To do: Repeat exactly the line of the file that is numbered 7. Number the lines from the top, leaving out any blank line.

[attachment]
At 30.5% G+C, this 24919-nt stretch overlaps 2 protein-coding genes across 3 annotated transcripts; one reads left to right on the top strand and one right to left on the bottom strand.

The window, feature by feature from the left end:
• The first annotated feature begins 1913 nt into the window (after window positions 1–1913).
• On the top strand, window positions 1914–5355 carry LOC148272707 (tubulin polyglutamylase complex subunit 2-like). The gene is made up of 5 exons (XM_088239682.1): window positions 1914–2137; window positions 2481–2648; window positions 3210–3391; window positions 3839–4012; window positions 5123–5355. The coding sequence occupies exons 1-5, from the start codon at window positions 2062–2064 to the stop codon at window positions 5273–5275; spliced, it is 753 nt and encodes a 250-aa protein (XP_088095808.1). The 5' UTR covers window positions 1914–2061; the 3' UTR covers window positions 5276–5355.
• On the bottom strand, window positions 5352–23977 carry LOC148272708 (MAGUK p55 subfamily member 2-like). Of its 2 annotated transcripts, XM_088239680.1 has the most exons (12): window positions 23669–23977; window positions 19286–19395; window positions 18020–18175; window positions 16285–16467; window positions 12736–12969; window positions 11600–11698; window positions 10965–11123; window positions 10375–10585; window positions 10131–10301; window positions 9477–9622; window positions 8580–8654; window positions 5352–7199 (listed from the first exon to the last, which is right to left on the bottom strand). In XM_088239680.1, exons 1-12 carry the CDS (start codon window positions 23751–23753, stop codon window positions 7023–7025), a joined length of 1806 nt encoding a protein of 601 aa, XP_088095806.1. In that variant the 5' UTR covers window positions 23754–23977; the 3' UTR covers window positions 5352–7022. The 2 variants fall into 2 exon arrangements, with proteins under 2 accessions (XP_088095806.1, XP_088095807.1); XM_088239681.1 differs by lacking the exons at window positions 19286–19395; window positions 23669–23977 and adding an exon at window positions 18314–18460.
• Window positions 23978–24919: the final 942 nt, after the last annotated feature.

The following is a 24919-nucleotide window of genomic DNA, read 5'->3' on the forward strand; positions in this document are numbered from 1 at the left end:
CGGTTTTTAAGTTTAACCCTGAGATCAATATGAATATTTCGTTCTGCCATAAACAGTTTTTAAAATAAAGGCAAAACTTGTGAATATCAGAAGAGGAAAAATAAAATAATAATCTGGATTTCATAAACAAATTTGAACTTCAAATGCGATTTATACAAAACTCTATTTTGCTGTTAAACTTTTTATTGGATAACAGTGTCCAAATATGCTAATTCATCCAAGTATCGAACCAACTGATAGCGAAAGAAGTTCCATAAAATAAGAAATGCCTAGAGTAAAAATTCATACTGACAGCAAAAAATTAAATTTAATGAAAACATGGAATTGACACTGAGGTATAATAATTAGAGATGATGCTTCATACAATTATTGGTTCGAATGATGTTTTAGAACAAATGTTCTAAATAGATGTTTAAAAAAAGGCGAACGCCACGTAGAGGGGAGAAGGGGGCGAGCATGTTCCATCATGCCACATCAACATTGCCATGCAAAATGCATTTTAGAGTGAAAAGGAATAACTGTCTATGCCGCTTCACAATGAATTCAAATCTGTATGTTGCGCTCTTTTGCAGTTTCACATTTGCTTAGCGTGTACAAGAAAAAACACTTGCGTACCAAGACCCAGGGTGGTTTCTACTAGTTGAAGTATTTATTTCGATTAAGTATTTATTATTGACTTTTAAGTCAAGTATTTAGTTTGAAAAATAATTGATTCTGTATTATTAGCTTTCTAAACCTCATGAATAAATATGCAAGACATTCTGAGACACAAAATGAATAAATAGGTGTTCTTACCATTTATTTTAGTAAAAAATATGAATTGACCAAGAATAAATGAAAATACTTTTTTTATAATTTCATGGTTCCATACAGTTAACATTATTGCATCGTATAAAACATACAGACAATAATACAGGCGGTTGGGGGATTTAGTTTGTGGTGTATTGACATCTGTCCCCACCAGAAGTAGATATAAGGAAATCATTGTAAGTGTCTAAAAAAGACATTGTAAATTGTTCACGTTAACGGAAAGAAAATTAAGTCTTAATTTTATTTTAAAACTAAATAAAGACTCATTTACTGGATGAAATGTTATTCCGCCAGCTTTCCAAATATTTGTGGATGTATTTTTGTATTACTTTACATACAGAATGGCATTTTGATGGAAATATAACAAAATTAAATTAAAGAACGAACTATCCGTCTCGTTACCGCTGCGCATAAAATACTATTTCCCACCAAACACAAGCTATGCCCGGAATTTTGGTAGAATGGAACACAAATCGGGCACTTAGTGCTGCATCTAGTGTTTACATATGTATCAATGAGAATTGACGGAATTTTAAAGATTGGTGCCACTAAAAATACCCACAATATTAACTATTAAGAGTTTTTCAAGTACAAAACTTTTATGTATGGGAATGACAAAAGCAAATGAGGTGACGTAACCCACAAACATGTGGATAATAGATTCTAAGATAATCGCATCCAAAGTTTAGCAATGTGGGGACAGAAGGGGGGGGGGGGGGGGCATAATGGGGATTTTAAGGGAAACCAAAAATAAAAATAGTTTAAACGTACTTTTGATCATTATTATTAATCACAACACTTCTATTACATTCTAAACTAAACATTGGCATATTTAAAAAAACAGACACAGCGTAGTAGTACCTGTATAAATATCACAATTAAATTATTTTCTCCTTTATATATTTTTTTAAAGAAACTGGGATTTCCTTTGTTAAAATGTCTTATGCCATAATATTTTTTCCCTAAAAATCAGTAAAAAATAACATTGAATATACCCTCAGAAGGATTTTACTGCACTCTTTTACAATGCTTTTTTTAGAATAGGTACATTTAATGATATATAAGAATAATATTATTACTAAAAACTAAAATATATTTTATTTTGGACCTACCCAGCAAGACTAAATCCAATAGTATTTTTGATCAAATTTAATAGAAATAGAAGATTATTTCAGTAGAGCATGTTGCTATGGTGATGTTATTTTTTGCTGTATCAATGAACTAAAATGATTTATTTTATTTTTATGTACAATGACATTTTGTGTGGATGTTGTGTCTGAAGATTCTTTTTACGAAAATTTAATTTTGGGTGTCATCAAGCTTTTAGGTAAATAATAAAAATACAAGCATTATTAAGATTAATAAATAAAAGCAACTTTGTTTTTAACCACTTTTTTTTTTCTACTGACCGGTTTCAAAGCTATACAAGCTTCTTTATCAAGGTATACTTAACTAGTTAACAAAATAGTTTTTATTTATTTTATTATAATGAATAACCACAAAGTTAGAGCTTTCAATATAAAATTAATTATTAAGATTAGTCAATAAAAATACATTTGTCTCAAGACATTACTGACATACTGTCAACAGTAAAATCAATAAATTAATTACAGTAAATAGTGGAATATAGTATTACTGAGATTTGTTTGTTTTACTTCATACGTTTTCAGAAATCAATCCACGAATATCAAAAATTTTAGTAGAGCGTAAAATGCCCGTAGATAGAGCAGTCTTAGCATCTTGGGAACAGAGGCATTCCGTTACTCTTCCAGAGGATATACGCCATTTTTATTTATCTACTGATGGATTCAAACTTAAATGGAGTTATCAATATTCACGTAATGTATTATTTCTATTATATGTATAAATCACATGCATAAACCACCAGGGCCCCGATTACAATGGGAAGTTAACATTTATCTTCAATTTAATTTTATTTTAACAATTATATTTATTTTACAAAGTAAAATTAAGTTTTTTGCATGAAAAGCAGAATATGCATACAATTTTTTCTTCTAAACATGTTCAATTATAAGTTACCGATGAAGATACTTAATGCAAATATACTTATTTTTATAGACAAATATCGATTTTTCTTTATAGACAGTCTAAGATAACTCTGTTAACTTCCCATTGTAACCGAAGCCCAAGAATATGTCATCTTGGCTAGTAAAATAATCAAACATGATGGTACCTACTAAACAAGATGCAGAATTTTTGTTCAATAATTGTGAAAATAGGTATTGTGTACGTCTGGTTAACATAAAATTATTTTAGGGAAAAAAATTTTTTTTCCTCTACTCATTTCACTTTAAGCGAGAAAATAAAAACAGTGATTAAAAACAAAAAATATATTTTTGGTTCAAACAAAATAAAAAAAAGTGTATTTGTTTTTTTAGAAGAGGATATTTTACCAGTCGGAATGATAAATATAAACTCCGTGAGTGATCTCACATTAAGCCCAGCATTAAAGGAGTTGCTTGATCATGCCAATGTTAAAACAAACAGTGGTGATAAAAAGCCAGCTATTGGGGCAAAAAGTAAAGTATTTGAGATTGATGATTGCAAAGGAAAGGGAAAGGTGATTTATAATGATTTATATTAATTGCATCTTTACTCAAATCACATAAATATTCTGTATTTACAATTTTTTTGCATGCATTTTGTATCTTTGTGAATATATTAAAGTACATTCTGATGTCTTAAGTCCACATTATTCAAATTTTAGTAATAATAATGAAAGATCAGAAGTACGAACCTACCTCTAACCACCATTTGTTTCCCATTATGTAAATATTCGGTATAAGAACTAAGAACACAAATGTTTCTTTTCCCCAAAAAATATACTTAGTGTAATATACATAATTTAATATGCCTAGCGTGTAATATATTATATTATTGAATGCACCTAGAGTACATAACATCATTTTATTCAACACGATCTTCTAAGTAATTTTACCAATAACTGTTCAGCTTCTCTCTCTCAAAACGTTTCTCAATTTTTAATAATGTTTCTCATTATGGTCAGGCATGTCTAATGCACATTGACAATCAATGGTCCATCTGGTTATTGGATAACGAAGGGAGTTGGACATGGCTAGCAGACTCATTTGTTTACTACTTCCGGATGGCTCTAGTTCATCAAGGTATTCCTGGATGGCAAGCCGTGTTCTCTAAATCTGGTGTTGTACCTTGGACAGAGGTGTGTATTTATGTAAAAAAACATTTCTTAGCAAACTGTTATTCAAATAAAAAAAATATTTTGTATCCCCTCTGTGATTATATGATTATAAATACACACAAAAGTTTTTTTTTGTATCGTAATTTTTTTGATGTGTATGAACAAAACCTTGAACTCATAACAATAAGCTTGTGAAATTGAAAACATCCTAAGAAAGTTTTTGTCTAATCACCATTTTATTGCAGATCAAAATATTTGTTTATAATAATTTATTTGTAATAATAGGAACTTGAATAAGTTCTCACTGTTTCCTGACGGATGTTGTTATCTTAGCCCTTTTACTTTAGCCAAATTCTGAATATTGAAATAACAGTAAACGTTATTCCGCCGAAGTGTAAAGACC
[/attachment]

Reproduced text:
The following is a 24919-nucleotide window of genomic DNA, read 5'->3' on the forward strand; positions in this document are numbered from 1 at the left end: